The Modes, Part 1

Hello everyone! Happy international guitar month! It's great to be back. We are going to talk about the Modes in this lesson. I hope to clear up some confusion you might have about them. I've been a instructor for many years and have been teaching the modes for a long time. Many guitarists make a effort to use them. I use them in my music too. So for the first part of this lesson I'll explain what the Modes are, their names, and how they are built. In the next lesson we will focus more on putting them to use. Also, you will want to hang the Modes chart I put together on the wall of your practice area. You will want to memorize all this information to be able to use the Modes properly. Let's do it...

What Are The Modes?

Modes is another name for the scales formed from the Major scale (Parent scale). You can form a mode by playing a Major Scale and starting from different notes in the scale. For example, say we begin with a C major scale (C, D, E, F, G, A, B). So C is our root. If we play the same notes from D to D, and make D the root, it becomes a D Dorian scale. Still using the same notes, if we start with the 3rd note E, then we will have a E Phrygian scale. In Figure 1 you will see seven different modes in order. created from the Major scale. Seeing all the Modes derived from one parent scale is called Derivative. This works the same way in all keys. Make sure you memorize the names and their order.

If you look at Figure 4, I notated the seven modes in C for you. You should play these scales in different positions. I put the chords above each scale so you know which chord relates to each mode. So for example, learn that Mixolydian is built from the 5th step of a major scale and the mode comes from the chord G7. Make sure you know all the Modes in this fashion. Also, be aware of the notes you are playing and memorize each shape so you can move it around to different keys.

I hope you're still with me. If not, go back and read it again until you understand it.

The Parallel Approach

It's very important to learn the Modes in parallel, which means comparing them with one another beginning on the same root note. So C Ionian is compared to C Dorian, C Phrygian, etc. Figure 2 shows the interval structure for all 7 Modes. Memorize these cold and build these scales off all roots. If you look at Figure 5 you will see all the modes in C as two octave shapes in the parallel approach. Don't forget to be aware of the notes in each scale as you play them. You can play these in any position also. You will notice each mode has its own unique flavor.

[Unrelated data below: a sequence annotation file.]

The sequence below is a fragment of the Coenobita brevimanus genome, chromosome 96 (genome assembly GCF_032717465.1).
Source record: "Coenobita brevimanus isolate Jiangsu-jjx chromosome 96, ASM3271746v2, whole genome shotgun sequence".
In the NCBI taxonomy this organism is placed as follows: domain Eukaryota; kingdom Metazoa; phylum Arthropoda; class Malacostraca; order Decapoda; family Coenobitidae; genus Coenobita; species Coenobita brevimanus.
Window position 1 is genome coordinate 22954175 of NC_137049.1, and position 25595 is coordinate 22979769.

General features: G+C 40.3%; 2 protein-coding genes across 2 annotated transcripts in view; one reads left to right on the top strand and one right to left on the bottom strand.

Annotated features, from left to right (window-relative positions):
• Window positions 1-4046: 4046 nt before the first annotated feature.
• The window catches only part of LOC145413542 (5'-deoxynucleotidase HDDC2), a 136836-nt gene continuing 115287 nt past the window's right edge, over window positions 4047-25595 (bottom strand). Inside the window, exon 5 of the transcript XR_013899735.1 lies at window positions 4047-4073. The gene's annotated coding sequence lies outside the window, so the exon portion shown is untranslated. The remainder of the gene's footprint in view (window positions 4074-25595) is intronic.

How Could I Use The Modes?

Look at Figure 3. We have 2 catagories: Major and Minor. Ionian, Lydian and Mixolydian are Major Modes. Dorian, Phrygian and Aeolian are Minor Modes. Locrian is the odd one with its half-diminished quality. It's easy to apply them by knowing this. You must memorize the chords in each key. For example, in C they are C, Dm, Em, F, G, Am and Bdim. In a Major key it's always Maj, min, min, Maj, Maj, min, diminished. If you use 7th chords it is: Maj7, min7, min7, Maj7, Dom7, min7, min7(b5).

When you first learn the Modes you should record yourself vamping on each chord for a while, then play back the tape so you can play each scale over each chord to hear the flavor of each Mode. Make sure you return to the root frequently to maintain the Mode's flavor. So over a C major chord you will play C Ionian; over Cmin you will play C Dorian, etc. If you have a song in a major tonality you can use any of the 3 major Modes. Or, if you are in a minor tonality, you can use any of the 3 minor Modes.

It sounds cool to mix the Modes together, but you will have to use your ear on this one. If you are using power chords it's easier to mix them because the 3rd of the chord is omitted. Sometimes I like to keep a drone note ringing when I use them. I might let a E note ring and play a Mode over it, like E Lydian; this really brings the sound of the mode out. A cool rock approach is to play power chords off each note of the Mode you are using. Make sure you return to the root often. The goal is to get the sound of each Mode in your ears.

OK, this wraps up our lesson. Work with these Modes and you will begin to see how useful they are and how different each one sounds. If you have any questions feel free to email me. Be sure to check out my CDs on this amazing site and look for a new CD release soon. Visit for more information.

Mike Campese is an all-around music performer, session artist and teacher competent in many musical styles, electric and acoustic. He has studied at G.I.T. (Honors Graduate), and with Paul Gilbert, Norman Brown, Stanley Jordan, Scott Henderson and Keith Wyatt.

Mike Campese: The Fire Within